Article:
The draft bill also criminalises the making or altering of bots to spread false statements of fact. If found guilty, the person responsible for making the bot will be liable to a fine of up to N200,000 (US$500) or an imprisonment term of up to three years or both or in any other case not being more than a fine of up to N5,000,000 (US$13810). If the bots have such effect listed in section 3(1)(b)(i)-(iv) above, the person responsible for making the bot shall be liable for a fine of  up to N300,000 or an imprisonment term of up to three years or both.

Section 5 of the draft bill also criminalises the receipt or agreement to receive financial or material benefits for the purpose of providing a service knowing that the service is or will be used in spreading false statements of fact in Nigeria by anyone in and outside the country. The offence is punished by a fine not exceeding N150,000 or an imprisonment term of up to two years or both or in any other case the fine not being more than N500,000 (US$1380). If these activities also have such effect listed in section 3(1)(b)(i)-(iv), such actions are punishable with a fine of up to N300,000 (US$830) or an imprisonment term of up to three years or both or in any other case may be a fine not exceeding N10,000,000 (US$27,620).

Part 3 of the draft bill provides for measures to be taken by a law enforcement department to regulate the transmission of false statement of facts in Nigeria. Such measures under section 6(1) include issuance of a ‘Part 3 Regulation’ by any law enforcement department on any false statement that has been transmitted or being transmitted in Nigeria or such department is of the opinion that it is in the public interest to issue such regulation. Section 6(2) also mandates the law enforcement department to issue such regulation even if such declaration of false statement has been amended or ceased to be transmitted in Nigeria.

Section 7 of the draft bill empowers the law enforcement department to issue a Correction Regulation to a person who transmits a false declaration, requiring the person transmitting the false declaration to state that the declaration is false or disclose the source of such false declaration or both. The provision absolves internet intermediaries of any liability in the transmission of such declaration.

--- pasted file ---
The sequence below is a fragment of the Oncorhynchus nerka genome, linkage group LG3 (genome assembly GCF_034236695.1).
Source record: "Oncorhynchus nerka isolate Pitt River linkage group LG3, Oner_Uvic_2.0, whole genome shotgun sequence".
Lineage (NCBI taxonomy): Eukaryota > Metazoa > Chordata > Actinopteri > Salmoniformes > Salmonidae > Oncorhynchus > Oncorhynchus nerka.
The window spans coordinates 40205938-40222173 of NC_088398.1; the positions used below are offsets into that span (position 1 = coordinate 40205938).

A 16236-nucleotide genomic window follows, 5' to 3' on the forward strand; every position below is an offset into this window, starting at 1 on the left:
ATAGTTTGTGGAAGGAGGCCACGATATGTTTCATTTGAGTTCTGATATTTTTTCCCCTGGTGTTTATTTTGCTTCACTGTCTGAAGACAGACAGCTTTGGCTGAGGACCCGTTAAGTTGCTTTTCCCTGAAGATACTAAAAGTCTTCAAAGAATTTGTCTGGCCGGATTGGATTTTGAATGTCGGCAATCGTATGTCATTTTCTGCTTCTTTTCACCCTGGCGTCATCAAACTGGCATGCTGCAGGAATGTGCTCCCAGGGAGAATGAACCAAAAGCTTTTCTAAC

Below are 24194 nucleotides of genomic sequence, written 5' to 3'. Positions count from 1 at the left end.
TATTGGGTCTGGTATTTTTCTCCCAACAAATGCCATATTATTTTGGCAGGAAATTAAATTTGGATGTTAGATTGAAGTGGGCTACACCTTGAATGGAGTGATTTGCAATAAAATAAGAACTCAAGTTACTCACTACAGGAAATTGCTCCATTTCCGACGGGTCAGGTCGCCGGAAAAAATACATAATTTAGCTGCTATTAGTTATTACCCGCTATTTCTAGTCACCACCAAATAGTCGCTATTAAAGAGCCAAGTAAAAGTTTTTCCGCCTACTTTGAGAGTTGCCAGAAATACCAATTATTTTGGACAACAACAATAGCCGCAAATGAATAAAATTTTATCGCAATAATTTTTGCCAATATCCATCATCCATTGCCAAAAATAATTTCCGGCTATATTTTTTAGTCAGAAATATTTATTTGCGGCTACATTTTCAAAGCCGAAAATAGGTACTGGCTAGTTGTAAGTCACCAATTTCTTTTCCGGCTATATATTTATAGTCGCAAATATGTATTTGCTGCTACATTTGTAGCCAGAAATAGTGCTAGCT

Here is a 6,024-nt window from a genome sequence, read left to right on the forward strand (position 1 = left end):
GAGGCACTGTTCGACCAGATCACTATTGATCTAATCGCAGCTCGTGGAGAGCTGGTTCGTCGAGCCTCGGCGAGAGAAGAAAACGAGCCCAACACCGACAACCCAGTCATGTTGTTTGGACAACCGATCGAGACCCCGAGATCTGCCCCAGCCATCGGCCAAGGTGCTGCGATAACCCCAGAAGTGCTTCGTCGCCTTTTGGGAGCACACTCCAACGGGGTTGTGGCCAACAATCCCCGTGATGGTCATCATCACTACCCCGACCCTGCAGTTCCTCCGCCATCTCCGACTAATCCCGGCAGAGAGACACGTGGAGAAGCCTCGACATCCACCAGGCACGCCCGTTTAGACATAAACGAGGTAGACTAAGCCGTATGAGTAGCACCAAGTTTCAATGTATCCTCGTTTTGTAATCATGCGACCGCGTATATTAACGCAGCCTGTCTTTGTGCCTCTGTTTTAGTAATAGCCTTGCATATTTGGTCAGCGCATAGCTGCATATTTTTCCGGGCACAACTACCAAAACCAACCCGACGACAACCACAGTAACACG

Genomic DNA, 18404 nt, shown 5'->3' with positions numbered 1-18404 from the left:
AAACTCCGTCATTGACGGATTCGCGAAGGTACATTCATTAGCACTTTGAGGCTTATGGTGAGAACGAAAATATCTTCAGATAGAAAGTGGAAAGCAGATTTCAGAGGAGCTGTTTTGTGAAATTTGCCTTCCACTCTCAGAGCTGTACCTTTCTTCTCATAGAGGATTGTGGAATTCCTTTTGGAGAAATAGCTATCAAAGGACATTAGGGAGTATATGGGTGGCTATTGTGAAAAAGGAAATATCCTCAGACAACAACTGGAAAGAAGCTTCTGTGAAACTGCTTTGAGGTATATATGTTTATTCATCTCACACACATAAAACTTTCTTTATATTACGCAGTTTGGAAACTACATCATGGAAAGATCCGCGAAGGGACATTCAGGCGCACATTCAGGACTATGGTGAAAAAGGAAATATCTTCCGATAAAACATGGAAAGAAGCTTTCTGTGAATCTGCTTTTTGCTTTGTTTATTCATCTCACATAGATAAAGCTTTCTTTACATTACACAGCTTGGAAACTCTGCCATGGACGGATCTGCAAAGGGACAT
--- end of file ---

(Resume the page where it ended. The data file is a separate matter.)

Under section 8, a person may be issued a Stop Transmission Regulation to deter such person from transmitting a false declaration in Nigeria. This regulation may also include a correction regulation directing the person to publish a correction notice in a specified newspaper or other print publication in Nigeria. Under section 9 of the draft bill a person may be directed to through a regulation to perform an act in compliance with the regulation even outside Nigeria and bear the cost of such compliance. Non-compliance with part 3 of the draft bill is punishable by a fine of up to N200,000 (US$500) or a term of imprisonment term of up to twelve months or both or in any other a fine of up to N5,000,000 (US$13810). Section 11(1)(2) provides that no duty under any law or application to the High Court to vary or cancel the part 3 regulation shall be a defence to the charges under the bill. Section 11(2) absolves law officers of any liability for any action or inaction in the course of ensuring compliance with part 3 of the draft bill.

Where any person fails to comply with part 3 of the draft bill, the law enforcement department may direct the Nigerian Communications Commission (NCC) to order a service provider (ISP) to disable access by end-users to the online location where such declaration is sourced from and NCC must obey such direction. A service provider that refuses such order shall be liable upon conviction for a fine of up to N10,000,000 (US$27,620) for each day the order is not fully complied with. Before any appeal to the High Court is made with respect to Part 3 regulations, such appeal must first be made to the law enforcement department. A part 3 regulation remains in effect in the course of the appeal and will only cease to have effect when set aside by the High Court or the law enforcement department. Stay of proceedings in the appeal may only affect the regulation if it is abundantly clear that such regulation cannot be complied with. Also, issuance of a part 3 regulation does not affect the power of state to initiate proceedings for prosecution of an offence under the draft bill.